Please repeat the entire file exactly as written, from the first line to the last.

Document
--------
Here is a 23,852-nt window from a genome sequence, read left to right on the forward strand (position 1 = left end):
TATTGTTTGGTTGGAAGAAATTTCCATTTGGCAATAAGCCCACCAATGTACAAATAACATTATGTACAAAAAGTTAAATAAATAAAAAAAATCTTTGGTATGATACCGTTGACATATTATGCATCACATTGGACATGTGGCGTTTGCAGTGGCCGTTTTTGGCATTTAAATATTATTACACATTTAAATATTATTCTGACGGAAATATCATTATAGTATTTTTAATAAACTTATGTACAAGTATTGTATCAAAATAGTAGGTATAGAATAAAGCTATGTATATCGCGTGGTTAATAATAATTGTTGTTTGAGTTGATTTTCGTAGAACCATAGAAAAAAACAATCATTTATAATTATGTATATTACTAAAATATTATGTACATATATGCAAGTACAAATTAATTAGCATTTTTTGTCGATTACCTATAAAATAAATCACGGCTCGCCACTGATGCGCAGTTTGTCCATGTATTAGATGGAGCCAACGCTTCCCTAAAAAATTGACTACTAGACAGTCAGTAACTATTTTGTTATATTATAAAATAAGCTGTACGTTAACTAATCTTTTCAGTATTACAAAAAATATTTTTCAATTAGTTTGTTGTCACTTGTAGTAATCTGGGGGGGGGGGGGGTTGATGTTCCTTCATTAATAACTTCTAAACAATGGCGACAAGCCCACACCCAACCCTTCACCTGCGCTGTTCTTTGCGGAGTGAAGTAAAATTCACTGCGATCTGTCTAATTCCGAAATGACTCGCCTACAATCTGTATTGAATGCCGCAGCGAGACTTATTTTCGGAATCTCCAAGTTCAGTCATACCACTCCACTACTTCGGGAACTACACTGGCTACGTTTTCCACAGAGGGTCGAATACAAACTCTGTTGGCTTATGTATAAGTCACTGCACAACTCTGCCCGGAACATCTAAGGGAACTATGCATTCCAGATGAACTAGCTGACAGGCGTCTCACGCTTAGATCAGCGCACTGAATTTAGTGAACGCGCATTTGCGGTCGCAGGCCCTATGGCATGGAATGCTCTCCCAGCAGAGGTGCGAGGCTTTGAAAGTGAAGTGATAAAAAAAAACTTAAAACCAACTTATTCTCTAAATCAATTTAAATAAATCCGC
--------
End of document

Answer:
Here is a 23,852-nt window from a genome sequence, read left to right on the forward strand (position 1 = left end):
TATTGTTTGGTTGGAAGAAATTTCCATTTGGCAATAAGCCCACCAATGTACAAATAACATTATGTACAAAAAGTTAAATAAATAAAAAAAATCTTTGGTATGATACCGTTGACATATTATGCATCACATTGGACATGTGGCGTTTGCAGTGGCCGTTTTTGGCATTTAAATATTATTACACATTTAAATATTATTCTGACGGAAATATCATTATAGTATTTTTAATAAACTTATGTACAAGTATTGTATCAAAATAGTAGGTATAGAATAAAGCTATGTATATCGCGTGGTTAATAATAATTGTTGTTTGAGTTGATTTTCGTAGAACCATAGAAAAAAACAATCATTTATAATTATGTATATTACTAAAATATTATGTACATATATGCAAGTACAAATTAATTAGCATTTTTTGTCGATTACCTATAAAATAAATCACGGCTCGCCACTGATGCGCAGTTTGTCCATGTATTAGATGGAGCCAACGCTTCCCTAAAAAATTGACTACTAGACAGTCAGTAACTATTTTGTTATATTATAAAATAAGCTGTACGTTAACTAATCTTTTCAGTATTACAAAAAATATTTTTCAATTAGTTTGTTGTCACTTGTAGTAATCTGGGGGGGGGGGGGGTTGATGTTCCTTCATTAATAACTTCTAAACAATGGCGACAAGCCCACACCCAACCCTTCACCTGCGCTGTTCTTTGCGGAGTGAAGTAAAATTCACTGCGATCTGTCTAATTCCGAAATGACTCGCCTACAATCTGTATTGAATGCCGCAGCGAGACTTATTTTCGGAATCTCCAAGTTCAGTCATACCACTCCACTACTTCGGGAACTACACTGGCTACGTTTTCCACAGAGGGTCGAATACAAACTCTGTTGGCTTATGTATAAGTCACTGCACAACTCTGCCCGGAACATCTAAGGGAACTATGCATTCCAGATGAACTAGCTGACAGGCGTCTCACGCTTAGATCAGCGCACTGAATTTAGTGAACGCGCATTTGCGGTCGCAGGCCCTATGGCATGGAATGCTCTCCCAGCAGAGGTGCGAGGCTTTGAAAGTGAAGTGATAAAAAAAAACTTAAAACCAACTTATTCTCTAAATCAATTTAAATAAATCCGC